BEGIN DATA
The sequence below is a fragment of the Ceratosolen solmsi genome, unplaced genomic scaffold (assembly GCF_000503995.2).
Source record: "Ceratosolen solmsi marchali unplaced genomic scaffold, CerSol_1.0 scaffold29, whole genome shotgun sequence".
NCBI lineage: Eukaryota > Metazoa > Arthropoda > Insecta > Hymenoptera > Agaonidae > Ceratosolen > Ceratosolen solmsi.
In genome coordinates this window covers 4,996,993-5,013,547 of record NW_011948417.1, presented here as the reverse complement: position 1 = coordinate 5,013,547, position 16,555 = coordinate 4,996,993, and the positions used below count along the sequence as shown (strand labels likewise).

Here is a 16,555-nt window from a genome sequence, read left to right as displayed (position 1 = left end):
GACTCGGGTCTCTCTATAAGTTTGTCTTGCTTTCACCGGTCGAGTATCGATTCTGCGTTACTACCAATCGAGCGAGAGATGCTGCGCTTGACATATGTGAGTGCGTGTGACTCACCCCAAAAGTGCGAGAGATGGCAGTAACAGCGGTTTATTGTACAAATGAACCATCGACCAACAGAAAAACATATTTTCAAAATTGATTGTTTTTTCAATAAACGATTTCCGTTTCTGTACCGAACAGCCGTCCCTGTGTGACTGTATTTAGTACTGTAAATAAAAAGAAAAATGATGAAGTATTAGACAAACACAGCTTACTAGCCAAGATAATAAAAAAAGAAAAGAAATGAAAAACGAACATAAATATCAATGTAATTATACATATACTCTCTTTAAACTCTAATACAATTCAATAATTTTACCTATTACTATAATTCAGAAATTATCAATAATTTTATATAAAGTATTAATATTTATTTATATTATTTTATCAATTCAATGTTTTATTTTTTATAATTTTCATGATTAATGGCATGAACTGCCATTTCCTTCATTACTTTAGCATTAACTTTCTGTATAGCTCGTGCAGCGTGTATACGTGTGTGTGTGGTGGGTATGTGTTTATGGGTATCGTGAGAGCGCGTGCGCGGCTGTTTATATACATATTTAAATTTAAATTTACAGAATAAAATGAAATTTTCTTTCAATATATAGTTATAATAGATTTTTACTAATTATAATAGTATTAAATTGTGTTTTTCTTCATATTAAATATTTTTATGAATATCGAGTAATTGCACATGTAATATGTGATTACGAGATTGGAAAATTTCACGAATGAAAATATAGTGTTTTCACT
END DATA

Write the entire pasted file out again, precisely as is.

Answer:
The sequence below is a fragment of the Ceratosolen solmsi genome, unplaced genomic scaffold (assembly GCF_000503995.2).
Source record: "Ceratosolen solmsi marchali unplaced genomic scaffold, CerSol_1.0 scaffold29, whole genome shotgun sequence".
NCBI lineage: Eukaryota > Metazoa > Arthropoda > Insecta > Hymenoptera > Agaonidae > Ceratosolen > Ceratosolen solmsi.
In genome coordinates this window covers 4,996,993-5,013,547 of record NW_011948417.1, presented here as the reverse complement: position 1 = coordinate 5,013,547, position 16,555 = coordinate 4,996,993, and the positions used below count along the sequence as shown (strand labels likewise).

Here is a 16,555-nt window from a genome sequence, read left to right as displayed (position 1 = left end):
GACTCGGGTCTCTCTATAAGTTTGTCTTGCTTTCACCGGTCGAGTATCGATTCTGCGTTACTACCAATCGAGCGAGAGATGCTGCGCTTGACATATGTGAGTGCGTGTGACTCACCCCAAAAGTGCGAGAGATGGCAGTAACAGCGGTTTATTGTACAAATGAACCATCGACCAACAGAAAAACATATTTTCAAAATTGATTGTTTTTTCAATAAACGATTTCCGTTTCTGTACCGAACAGCCGTCCCTGTGTGACTGTATTTAGTACTGTAAATAAAAAGAAAAATGATGAAGTATTAGACAAACACAGCTTACTAGCCAAGATAATAAAAAAAGAAAAGAAATGAAAAACGAACATAAATATCAATGTAATTATACATATACTCTCTTTAAACTCTAATACAATTCAATAATTTTACCTATTACTATAATTCAGAAATTATCAATAATTTTATATAAAGTATTAATATTTATTTATATTATTTTATCAATTCAATGTTTTATTTTTTATAATTTTCATGATTAATGGCATGAACTGCCATTTCCTTCATTACTTTAGCATTAACTTTCTGTATAGCTCGTGCAGCGTGTATACGTGTGTGTGTGGTGGGTATGTGTTTATGGGTATCGTGAGAGCGCGTGCGCGGCTGTTTATATACATATTTAAATTTAAATTTACAGAATAAAATGAAATTTTCTTTCAATATATAGTTATAATAGATTTTTACTAATTATAATAGTATTAAATTGTGTTTTTCTTCATATTAAATATTTTTATGAATATCGAGTAATTGCACATGTAATATGTGATTACGAGATTGGAAAATTTCACGAATGAAAATATAGTGTTTTCACT